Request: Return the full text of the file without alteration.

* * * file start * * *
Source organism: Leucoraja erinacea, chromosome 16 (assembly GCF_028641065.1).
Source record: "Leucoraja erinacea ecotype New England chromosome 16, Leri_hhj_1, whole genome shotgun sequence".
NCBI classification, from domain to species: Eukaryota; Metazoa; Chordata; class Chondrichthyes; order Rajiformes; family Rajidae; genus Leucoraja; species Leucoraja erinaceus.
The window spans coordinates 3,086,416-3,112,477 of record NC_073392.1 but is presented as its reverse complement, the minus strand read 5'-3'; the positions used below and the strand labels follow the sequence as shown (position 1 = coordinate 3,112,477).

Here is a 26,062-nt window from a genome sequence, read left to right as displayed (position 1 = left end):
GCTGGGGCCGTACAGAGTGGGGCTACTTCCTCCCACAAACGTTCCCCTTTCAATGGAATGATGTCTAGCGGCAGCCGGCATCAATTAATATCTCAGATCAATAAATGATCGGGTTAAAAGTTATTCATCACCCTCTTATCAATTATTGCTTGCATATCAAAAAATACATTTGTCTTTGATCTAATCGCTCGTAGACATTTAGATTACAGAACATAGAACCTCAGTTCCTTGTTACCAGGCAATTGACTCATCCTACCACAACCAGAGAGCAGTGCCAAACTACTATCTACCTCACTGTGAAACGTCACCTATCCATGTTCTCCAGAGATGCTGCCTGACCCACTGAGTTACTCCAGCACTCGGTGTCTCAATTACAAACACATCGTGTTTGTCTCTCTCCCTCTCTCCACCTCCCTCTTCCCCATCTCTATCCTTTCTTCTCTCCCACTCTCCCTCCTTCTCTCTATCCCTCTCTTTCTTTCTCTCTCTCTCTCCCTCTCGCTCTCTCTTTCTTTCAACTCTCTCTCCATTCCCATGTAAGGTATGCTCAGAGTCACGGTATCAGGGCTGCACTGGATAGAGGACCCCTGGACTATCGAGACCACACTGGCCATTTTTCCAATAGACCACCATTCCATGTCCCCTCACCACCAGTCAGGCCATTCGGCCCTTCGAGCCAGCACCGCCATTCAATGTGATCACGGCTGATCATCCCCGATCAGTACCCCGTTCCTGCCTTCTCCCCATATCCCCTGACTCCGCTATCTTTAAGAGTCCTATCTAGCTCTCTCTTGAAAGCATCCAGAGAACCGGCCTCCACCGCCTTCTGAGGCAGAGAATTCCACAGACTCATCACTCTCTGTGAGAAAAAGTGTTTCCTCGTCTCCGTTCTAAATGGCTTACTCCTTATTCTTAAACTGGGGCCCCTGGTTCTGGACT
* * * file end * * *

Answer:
Source organism: Leucoraja erinacea, chromosome 16 (assembly GCF_028641065.1).
Source record: "Leucoraja erinacea ecotype New England chromosome 16, Leri_hhj_1, whole genome shotgun sequence".
NCBI classification, from domain to species: Eukaryota; Metazoa; Chordata; class Chondrichthyes; order Rajiformes; family Rajidae; genus Leucoraja; species Leucoraja erinaceus.
The window spans coordinates 3,086,416-3,112,477 of record NC_073392.1 but is presented as its reverse complement, the minus strand read 5'-3'; the positions used below and the strand labels follow the sequence as shown (position 1 = coordinate 3,112,477).

Here is a 26,062-nt window from a genome sequence, read left to right as displayed (position 1 = left end):
GCTGGGGCCGTACAGAGTGGGGCTACTTCCTCCCACAAACGTTCCCCTTTCAATGGAATGATGTCTAGCGGCAGCCGGCATCAATTAATATCTCAGATCAATAAATGATCGGGTTAAAAGTTATTCATCACCCTCTTATCAATTATTGCTTGCATATCAAAAAATACATTTGTCTTTGATCTAATCGCTCGTAGACATTTAGATTACAGAACATAGAACCTCAGTTCCTTGTTACCAGGCAATTGACTCATCCTACCACAACCAGAGAGCAGTGCCAAACTACTATCTACCTCACTGTGAAACGTCACCTATCCATGTTCTCCAGAGATGCTGCCTGACCCACTGAGTTACTCCAGCACTCGGTGTCTCAATTACAAACACATCGTGTTTGTCTCTCTCCCTCTCTCCACCTCCCTCTTCCCCATCTCTATCCTTTCTTCTCTCCCACTCTCCCTCCTTCTCTCTATCCCTCTCTTTCTTTCTCTCTCTCTCTCCCTCTCGCTCTCTCTTTCTTTCAACTCTCTCTCCATTCCCATGTAAGGTATGCTCAGAGTCACGGTATCAGGGCTGCACTGGATAGAGGACCCCTGGACTATCGAGACCACACTGGCCATTTTTCCAATAGACCACCATTCCATGTCCCCTCACCACCAGTCAGGCCATTCGGCCCTTCGAGCCAGCACCGCCATTCAATGTGATCACGGCTGATCATCCCCGATCAGTACCCCGTTCCTGCCTTCTCCCCATATCCCCTGACTCCGCTATCTTTAAGAGTCCTATCTAGCTCTCTCTTGAAAGCATCCAGAGAACCGGCCTCCACCGCCTTCTGAGGCAGAGAATTCCACAGACTCATCACTCTCTGTGAGAAAAAGTGTTTCCTCGTCTCCGTTCTAAATGGCTTACTCCTTATTCTTAAACTGGGGCCCCTGGTTCTGGACT